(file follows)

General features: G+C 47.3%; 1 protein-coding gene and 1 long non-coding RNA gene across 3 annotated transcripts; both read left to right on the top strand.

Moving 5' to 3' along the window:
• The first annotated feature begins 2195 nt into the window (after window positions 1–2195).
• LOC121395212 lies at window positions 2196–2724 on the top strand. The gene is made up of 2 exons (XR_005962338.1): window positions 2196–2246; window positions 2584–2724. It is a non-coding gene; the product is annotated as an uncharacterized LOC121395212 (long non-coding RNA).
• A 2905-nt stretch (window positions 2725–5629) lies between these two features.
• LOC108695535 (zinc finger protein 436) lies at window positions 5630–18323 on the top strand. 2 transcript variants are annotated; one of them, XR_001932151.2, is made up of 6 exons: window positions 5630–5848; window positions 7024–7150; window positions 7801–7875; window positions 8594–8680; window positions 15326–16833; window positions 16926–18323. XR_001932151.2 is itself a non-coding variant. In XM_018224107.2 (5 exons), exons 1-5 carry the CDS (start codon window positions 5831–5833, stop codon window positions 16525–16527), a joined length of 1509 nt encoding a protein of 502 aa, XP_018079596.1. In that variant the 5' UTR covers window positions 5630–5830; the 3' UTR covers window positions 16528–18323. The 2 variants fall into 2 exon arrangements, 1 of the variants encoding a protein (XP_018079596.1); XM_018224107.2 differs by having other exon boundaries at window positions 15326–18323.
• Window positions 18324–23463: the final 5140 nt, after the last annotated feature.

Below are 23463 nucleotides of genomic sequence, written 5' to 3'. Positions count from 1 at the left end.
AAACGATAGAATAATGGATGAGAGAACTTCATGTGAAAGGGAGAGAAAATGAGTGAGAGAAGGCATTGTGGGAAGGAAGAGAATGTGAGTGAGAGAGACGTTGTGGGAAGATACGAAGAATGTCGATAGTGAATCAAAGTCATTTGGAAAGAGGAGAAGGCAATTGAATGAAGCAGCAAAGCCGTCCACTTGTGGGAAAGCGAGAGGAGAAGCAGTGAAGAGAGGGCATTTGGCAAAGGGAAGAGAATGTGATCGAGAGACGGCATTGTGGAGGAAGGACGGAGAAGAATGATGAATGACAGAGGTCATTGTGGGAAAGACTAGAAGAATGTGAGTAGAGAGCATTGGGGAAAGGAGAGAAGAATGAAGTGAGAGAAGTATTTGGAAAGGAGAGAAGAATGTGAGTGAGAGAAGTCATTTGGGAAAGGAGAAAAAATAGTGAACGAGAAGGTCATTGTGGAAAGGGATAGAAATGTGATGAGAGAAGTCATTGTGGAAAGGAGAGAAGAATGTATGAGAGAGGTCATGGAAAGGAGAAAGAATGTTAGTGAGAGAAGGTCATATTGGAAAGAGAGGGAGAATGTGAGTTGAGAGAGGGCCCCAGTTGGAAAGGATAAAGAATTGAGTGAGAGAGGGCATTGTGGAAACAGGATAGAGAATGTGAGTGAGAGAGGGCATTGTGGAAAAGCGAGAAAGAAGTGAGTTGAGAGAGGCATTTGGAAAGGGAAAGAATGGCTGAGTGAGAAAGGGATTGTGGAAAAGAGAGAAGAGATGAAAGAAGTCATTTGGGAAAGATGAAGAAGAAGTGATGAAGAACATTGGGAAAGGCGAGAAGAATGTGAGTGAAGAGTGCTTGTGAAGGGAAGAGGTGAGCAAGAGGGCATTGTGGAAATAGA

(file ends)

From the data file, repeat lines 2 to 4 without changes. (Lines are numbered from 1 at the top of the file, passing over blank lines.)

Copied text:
Moving 5' to 3' along the window:
• The first annotated feature begins 2195 nt into the window (after window positions 1–2195).
• LOC121395212 lies at window positions 2196–2724 on the top strand. The gene is made up of 2 exons (XR_005962338.1): window positions 2196–2246; window positions 2584–2724. It is a non-coding gene; the product is annotated as an uncharacterized LOC121395212 (long non-coding RNA).